Navy Capt. Gornowich reunites with Farragut Primary School
The faculty hosted a surprise breakfast, then after appearing on the school’s morning announcements with FPS principal Gina Byrd, Gornowich was greeted by the entire student body, lining the school’s hallways and cheering her on as she passed by while the “Star Spangled Banner” played over the intercom.
The children had been encouraged in advance to wear red, white and blue as part of the surprise, and many waved flags, too, in honor or Gornowich’s service.
The Farragut resident, who has been in the Navy for 26 years — 10 years active duty and the last 16 as a reservist — told the students during the announcements she “had so much fun” while she was gone, adding, “Even though I spent the entire year in the desert.
“But I met lots of great people and I am so thankful to be home.”
She returned to what will be her third year at the school in her current role, although she had previously served as a substitute teacher there for several years.
“They really surprised me — I had no idea they were doing any of this,” Gornowich said after the morning’s events. “I was so excited to see all these little faces again.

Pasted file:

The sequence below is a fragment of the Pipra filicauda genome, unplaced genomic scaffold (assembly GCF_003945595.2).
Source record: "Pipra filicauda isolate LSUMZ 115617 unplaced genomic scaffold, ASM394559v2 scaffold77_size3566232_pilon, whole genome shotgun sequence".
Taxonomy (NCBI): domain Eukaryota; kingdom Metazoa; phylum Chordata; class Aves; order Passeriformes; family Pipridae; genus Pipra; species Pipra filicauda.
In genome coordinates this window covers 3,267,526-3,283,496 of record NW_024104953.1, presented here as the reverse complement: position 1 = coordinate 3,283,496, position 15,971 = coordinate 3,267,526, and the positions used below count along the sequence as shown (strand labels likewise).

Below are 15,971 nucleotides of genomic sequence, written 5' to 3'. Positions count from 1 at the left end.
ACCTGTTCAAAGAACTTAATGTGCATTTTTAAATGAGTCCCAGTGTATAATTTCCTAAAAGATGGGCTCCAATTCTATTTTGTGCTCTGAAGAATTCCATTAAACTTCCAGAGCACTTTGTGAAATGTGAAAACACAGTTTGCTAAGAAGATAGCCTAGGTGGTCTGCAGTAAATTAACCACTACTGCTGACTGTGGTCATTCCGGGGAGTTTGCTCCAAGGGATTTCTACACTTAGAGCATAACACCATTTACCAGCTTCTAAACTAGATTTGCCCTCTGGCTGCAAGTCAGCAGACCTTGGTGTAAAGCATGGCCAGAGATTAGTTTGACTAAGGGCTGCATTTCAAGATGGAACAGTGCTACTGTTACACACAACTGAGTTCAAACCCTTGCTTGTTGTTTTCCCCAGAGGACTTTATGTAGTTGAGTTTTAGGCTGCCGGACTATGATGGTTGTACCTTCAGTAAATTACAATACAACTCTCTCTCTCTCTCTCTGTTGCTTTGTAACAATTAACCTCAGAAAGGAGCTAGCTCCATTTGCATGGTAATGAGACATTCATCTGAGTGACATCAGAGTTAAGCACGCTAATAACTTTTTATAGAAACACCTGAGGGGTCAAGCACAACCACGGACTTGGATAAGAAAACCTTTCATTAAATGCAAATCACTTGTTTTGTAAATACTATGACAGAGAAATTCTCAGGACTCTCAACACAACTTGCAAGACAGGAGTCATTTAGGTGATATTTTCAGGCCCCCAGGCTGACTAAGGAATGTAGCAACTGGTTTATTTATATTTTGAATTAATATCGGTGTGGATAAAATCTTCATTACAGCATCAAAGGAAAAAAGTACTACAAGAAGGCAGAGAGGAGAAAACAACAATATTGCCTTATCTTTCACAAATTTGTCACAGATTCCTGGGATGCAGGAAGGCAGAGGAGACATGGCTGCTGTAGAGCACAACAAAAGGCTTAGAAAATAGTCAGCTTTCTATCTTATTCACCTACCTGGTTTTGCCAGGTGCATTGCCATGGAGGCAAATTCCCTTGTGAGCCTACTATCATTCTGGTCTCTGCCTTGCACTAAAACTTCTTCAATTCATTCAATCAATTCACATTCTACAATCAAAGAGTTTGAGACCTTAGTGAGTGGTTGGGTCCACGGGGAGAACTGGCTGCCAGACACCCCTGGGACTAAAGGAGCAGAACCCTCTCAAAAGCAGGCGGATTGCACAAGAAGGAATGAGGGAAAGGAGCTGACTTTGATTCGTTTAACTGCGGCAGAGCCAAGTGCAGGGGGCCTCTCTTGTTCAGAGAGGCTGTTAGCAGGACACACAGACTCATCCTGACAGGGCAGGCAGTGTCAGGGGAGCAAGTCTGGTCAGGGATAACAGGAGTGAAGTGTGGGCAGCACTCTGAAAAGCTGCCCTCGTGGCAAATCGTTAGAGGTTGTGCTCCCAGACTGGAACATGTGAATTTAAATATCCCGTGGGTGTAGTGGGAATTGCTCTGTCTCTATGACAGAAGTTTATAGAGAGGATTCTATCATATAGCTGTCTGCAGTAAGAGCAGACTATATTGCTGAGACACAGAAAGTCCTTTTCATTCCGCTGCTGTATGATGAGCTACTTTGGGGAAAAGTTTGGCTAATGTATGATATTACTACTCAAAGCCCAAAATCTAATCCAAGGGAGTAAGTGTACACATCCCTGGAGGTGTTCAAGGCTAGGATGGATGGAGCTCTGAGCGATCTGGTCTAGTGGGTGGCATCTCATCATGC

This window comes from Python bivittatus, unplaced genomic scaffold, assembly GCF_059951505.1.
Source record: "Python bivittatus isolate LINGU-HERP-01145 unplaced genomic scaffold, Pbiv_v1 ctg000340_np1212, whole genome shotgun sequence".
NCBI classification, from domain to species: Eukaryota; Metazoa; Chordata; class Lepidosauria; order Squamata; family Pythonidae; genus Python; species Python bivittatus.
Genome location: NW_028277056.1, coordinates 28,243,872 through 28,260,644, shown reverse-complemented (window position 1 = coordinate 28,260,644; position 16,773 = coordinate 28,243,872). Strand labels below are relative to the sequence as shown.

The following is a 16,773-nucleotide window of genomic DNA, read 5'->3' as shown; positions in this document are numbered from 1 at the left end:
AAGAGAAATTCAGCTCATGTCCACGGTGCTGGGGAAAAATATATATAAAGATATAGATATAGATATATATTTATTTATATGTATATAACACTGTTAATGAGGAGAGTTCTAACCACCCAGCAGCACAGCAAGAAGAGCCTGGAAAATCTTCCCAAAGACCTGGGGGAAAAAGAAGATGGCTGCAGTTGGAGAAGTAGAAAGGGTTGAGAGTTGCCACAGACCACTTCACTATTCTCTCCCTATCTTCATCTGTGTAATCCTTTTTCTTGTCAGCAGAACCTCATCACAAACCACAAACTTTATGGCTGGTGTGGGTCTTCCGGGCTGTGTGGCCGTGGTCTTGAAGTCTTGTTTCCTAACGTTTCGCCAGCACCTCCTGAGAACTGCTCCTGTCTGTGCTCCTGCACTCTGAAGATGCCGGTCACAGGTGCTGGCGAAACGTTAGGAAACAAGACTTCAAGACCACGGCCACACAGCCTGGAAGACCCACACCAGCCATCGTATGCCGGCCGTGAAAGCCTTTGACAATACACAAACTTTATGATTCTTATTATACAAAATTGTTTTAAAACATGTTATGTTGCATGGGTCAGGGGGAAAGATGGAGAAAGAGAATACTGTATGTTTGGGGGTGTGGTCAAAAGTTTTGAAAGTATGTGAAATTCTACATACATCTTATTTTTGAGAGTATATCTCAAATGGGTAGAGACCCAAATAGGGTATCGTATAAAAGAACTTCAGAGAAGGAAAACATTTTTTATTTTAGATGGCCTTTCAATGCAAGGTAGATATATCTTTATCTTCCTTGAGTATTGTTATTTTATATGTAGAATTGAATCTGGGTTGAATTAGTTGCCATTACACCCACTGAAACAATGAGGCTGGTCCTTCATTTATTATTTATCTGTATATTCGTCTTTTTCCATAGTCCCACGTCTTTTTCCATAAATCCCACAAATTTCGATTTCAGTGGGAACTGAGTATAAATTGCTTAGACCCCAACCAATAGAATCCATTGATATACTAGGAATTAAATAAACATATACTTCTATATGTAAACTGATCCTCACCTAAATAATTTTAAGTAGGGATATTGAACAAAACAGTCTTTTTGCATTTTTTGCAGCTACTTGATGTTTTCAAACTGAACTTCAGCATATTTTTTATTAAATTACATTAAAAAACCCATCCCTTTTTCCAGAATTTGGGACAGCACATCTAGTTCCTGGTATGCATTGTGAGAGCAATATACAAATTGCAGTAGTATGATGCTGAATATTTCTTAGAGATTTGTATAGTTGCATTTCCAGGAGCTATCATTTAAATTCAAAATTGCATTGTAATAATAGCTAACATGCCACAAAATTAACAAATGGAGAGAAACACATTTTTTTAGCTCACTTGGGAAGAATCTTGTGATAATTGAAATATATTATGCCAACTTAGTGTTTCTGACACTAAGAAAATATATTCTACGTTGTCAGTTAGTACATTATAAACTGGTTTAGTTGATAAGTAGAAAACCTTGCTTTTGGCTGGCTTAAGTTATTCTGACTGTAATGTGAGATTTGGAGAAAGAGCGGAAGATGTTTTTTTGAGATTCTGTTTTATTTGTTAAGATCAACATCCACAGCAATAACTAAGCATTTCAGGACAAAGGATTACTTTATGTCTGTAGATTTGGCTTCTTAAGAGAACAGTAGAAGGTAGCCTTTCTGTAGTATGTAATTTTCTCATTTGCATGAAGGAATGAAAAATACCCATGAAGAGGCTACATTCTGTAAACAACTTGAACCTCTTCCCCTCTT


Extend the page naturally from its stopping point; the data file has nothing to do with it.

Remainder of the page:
I just love being here, and I love how different it is from my Navy job,” she added. “They have all been so supportive of me.
“This is just a very sweet school.”
She shared that students had sent “hundreds of letters to me while I was gone. I read every single one of them and brought every single one of them home.”
They also sent “hundreds of pounds of care packages at Christmas,” she said, which were distributed among the 300-plus servicemen and servicewomen stationed at her site, where she served as director of human resources for the ongoing “Operation Inherent Resolve.”
“It was nice to be able to bring a little cheer to everyone there,” she said.
The community not only reached out to Gornowich during her deployment but also to her family, which includes husband, Dennis Gornowich, and 13-year-old twins, Aron and Emily, who attend Farragut Middle School.
“They all did quite a bit for my family while I was gone,” she said.
Gornowich served in Kuwait from July 2018 to July 2019, where she oversaw a staff of 19 who helped her manage awards, placement and travel for more than 18,000 troops from 29 nations.
It was the second time Gornowich had been deployed overseas and away from her family.
“The first time I was sent to Afghanistan when the twins were just 18-months old,” she recalled. “That was really
hard. This time, because technology has advanced a lot since 2007, I was able to do a lot of video chats, and it was a little easier.”
Gornowich said she hopes to remain in the Reserves at least four more years – maybe longer.
“I’d like to make it 30 years,” she said, noting she has more than succeeded in accomplishing her long-held dreams.
“I remember from the time I was in the seventh grade I wanted to be in the military, and I wanted to be a teacher,” she said. “I have been very
fortunate in that I have been able to do what I love, and do both.”